Heritage In 'Everyday Use' By Alice Walker

1261 Words6 Pages
Heritage is an important part of everyone’s life. My family and I follow some of the traditions that have been passed down from generations to generations. For example, we cook things a certain way simply because that was the way grandma cooked it. Furthermore, people tend to hold their tradition and heritage over anything else. They feel it is necessary for them to continue their customs and will not do anything differently. In the short story "Everyday Use" by Alice Walker, two sisters portray their contrasting family views on what they perceive to be heritage. The idea that a quilt is a part of a family's history is what the narrator is trying to point out. They are not just parts of cloth put together to make a blanket. The quilt represents…show more content…
I believe the author’s point of this story was to make the readers value their culture and traditions of their family and to understand how meaningful it is. In the beginning of the story, we are introduced to the older sister, Dee. "Dress down to the ground, in the hot weather. A dress so loud it hurts my eyes… Earrings gold, two, and hanging down to her shoulders. Bracelets dangling and making noises when she moves her arm… The dress is loose and flows, and as she walks closure, I like it. I hear Maggie go "Uhnnnh" (Walker 2439). She shows a very selfish characteristic and that trait is repeatedly brought out in the story. For instance, she begins to ask for things in the house like the chair and desk. Another instance is when she asks her mother for the quilts her grandmother had made, her mother said they were for Maggie; Dee's reply was, “Maggie wouldn't appreciate the quilts” and Maggie says, “Dee can have them” (Walker 2441). Furthermore, all of the things Dee ask for she wants to use them for decoration and not for everyday use. Dee also was not educated about her heritage. For instance, her mother called her “Dee” and in return she replied saying her new name was Wangero, followed by the statement, “Dee is dead and I can no longer bear the name of the people that oppress me” (Walker 2440). I believe there was no time during the story that she was oppressed or even mentioned…show more content…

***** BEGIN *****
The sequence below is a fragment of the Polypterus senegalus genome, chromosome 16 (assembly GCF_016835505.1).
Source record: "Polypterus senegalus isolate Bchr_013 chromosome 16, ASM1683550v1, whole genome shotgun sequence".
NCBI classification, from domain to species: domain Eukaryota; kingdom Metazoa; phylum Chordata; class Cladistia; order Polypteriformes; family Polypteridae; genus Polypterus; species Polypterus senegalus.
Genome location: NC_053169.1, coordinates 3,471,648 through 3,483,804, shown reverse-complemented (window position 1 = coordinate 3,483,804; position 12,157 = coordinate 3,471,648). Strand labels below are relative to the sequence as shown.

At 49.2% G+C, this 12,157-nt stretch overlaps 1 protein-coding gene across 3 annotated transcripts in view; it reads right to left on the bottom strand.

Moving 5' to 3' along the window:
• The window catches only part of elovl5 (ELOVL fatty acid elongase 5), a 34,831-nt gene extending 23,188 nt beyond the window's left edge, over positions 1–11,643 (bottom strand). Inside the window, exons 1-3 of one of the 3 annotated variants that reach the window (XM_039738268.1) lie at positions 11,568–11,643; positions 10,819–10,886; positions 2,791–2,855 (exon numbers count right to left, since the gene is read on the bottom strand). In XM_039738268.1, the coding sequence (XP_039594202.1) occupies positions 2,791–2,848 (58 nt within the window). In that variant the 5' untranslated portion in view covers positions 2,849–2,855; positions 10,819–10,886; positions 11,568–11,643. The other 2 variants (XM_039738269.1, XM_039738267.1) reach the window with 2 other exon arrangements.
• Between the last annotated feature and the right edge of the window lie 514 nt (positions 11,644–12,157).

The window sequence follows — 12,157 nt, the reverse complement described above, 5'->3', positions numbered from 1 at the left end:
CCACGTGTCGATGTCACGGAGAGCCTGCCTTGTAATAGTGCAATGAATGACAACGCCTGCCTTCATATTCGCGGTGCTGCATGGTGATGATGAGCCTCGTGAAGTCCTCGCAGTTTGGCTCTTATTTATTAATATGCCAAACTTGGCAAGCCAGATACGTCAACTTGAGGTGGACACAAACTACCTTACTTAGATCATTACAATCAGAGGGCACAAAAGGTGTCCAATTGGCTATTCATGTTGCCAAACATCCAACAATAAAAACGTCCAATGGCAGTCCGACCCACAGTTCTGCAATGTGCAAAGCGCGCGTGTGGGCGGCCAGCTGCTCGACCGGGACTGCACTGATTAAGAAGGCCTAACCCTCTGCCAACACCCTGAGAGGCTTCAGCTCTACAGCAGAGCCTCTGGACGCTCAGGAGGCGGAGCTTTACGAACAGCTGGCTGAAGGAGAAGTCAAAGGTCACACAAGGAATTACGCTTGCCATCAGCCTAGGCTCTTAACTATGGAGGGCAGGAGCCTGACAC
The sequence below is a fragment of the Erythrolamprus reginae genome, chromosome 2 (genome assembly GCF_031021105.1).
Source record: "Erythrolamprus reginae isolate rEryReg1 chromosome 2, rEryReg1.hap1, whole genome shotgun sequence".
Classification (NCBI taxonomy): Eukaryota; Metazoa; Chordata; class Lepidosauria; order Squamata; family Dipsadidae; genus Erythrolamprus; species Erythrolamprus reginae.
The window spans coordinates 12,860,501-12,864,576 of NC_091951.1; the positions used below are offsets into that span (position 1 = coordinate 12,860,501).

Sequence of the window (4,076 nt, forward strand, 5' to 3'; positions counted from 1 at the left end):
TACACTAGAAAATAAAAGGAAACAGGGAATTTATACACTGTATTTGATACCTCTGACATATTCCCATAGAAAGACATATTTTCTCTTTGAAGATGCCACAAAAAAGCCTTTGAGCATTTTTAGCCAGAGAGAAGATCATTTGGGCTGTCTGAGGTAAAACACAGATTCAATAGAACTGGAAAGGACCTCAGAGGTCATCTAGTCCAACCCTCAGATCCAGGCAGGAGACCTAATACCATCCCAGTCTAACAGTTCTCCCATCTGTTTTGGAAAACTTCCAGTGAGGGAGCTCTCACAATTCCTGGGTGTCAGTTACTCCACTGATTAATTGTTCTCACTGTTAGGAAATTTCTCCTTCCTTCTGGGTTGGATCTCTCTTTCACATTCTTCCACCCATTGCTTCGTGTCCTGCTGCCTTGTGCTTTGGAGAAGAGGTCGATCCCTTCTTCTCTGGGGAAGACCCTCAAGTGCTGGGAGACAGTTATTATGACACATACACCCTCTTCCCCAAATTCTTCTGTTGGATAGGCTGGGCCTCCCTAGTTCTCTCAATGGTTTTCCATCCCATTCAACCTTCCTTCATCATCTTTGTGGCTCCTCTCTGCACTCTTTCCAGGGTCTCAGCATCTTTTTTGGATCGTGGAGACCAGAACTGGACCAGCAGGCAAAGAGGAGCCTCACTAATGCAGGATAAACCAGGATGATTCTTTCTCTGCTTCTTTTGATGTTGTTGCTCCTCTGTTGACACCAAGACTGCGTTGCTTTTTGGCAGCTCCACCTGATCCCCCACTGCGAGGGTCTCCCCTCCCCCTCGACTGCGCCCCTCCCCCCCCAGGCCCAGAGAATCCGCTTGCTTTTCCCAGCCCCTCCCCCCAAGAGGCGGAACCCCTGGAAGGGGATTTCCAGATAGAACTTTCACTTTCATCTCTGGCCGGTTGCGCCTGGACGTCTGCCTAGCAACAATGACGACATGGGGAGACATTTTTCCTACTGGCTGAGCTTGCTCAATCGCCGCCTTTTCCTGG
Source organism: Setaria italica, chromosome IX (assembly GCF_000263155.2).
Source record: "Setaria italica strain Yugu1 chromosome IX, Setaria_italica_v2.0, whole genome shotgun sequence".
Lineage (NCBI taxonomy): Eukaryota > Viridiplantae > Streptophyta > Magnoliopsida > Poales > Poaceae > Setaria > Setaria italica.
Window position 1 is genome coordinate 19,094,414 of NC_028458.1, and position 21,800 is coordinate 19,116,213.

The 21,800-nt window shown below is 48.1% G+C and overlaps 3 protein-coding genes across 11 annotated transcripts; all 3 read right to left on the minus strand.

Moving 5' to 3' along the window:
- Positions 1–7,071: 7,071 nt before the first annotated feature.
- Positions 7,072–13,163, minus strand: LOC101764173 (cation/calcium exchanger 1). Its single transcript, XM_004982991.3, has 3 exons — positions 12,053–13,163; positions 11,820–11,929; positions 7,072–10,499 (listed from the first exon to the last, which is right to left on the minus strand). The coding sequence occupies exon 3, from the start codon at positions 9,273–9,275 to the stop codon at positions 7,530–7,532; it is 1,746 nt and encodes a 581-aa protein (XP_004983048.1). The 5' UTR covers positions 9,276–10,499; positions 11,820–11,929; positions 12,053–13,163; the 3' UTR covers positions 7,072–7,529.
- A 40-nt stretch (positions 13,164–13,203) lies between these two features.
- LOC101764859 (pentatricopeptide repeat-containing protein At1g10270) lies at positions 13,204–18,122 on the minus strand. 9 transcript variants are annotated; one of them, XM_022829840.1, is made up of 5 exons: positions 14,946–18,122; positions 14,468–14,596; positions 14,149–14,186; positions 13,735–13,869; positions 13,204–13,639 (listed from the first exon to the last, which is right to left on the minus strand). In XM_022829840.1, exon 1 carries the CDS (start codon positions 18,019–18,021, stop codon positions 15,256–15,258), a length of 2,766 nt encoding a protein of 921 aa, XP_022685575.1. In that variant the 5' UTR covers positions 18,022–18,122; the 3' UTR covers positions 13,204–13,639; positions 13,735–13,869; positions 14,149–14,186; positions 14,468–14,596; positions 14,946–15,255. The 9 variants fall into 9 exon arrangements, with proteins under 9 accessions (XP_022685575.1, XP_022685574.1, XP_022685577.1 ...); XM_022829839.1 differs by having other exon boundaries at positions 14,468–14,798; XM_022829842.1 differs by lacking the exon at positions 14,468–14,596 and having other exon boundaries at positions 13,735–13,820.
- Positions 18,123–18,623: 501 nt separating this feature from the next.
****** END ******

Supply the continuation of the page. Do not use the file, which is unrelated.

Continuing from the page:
I remember all the times that I would visit my Aunt Renee. She always had a sewing task in the process and I would always ask her if I could help her. She would let me do little things like sew a square or roll up the yarn. Finally, when I was old enough she taught me how to sew. I practiced and practiced every time I came to her house. Each visit I would learn something new. One day I came in and she was working at the kitchen table, there were a billion little pieces of fabric scattered all over the table. I asked her what she was making that day and she told me a quilt. I had never seen her sew a quilt before I was amazed. She was making it for an auction to raise money. She had collected several different patterns of fabric, some from her old collection and some new collection. When she finished I described it as masterpiece because it looked so good. Furthermore, for weeks I begged her to teach me how to make a quilt of my own. She finally gave in and decided to help me. She first had me choose a color that I primarily wanted the quilt to be and then we went to the store and shopped for hours trying to choose the perfect patterns. She also let me pick some of her great grandmother's fabric that she had had for many years. When we finished that we sat down and she helped me stitch by stitch to make my quilt. It took several months to finish but when we finally completed the quilt, I was very proud

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